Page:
3. Amnata Pundit on

    What do you expect from a churchman if not a self serving suggestion such as this? Puro kabig, walang tulak. Kung may tulak man, holy water lang at spiritual salvation kuno. After 500 years, its clear to anybody with half a brain that this Church is a total failure in moral guidance which is just another term for spiritual salvation. Where the Church is spectacularly successful is in acquiring immense wealth and power. To be rich and powerful is the real goal, and salvation is only the cover. These parasites deserve the all-time Nobel Prize for their 2000year old business model. God, how long do we have to endure these Luciferian Hypocrites?

  4. Actually, the Catholic Church should also be taxed since you meddle in political affairs so there is no separation of church and state. Plus, I know that each parochial church send money to the Vatican and that is the reason why this small city which has become a country in itself and autonomous is rich. It is like an OFW remitting money to his/her native land. All Catholic churches worldwide remit to the Vatican. It is better that you remit to the Philippine government since the money came from Filipino citizens. Anyway, it is because of Catholicism that we have so many poor children to feed. So tax the Catholic Church and use that money to pay for programs to feed poor children since the Catholic Church and Catholic mayors block the implementation of the RH Law.

  5. Ramon Gloria on

    Of course the Cory constitution supports the Catholic schools! Cory Aquino handpicked the people who wrote the constitution and a prominent member of that group was a priest from Ateneo. Cory’s family also owns a big private university (FEU). They made sure to protect their own interests at our expense! Education is a BIG business and exclusive schools charge the highest fees in the country. These Catholic schools have been supporting destabilization acts against a duly elected government so that they can keep protecting and promoting their selfish interests. The next constitution should ensure fair taxation for all, especially these filthy rich university owners. Justice is not served when the millions of ordinary Filipino employees get taxed for the little that they earn while the rich university owners are tax exempt.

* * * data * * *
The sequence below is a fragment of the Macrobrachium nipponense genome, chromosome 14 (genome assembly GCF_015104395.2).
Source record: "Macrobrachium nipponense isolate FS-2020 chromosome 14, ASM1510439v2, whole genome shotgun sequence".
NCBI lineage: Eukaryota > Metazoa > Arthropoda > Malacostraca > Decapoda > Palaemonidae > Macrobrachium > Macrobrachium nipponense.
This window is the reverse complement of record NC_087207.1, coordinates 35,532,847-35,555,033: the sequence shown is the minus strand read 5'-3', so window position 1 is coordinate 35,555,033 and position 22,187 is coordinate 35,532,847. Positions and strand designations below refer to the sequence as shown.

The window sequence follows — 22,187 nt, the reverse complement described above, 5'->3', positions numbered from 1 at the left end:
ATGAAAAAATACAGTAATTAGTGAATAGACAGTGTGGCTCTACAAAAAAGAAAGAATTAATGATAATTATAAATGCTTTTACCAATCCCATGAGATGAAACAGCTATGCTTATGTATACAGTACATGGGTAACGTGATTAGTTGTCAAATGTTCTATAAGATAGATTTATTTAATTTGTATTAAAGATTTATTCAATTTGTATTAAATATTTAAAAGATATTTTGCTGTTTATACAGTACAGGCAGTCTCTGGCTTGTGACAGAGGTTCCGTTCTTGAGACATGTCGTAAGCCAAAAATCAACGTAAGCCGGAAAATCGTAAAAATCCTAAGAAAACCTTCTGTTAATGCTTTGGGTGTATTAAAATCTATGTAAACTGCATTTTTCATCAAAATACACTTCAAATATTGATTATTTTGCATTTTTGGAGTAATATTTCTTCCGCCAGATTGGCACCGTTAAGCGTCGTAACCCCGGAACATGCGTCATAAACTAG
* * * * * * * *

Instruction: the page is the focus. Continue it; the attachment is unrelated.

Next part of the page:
• Agree, these so wealthy catholic schools of the rich are always there when the yellows need destabilization crowd (using students).

    • Tama! At kung alam niyo lang saan galing salitang “switik” o “heswitik” sa Jeswita at prayle na sobrang gulang, lalo na mga Atenista S.J. na iniba-iba ang RP konstitusyon pabor sa pansariling interest. Pilit na pilit na kasama sila sa palakad ng gobyerno-politika, pati sa pagiba-iba ng konstitisyon representante sila.

      Kaya kung susundin ang “No taxation with representation,” dapat din

      “No representation without taxation” sa mga negosyong Simbahan na panay pamumulitika din.

  6. it is about time that you folks are taxed, just like all the other businesses. private, non-religious schools are non-tax-exempt, why should you be? your schools mostly serve the rich and the powerful. they have more than enough money to give to you (money which you use to perpetuate your power more than better the educational system). the taxes collected from you can then be used to fund the poor public school system, where money is most needed.

    you always try to separate yourselves from the rest. you are not gods – enough is enough.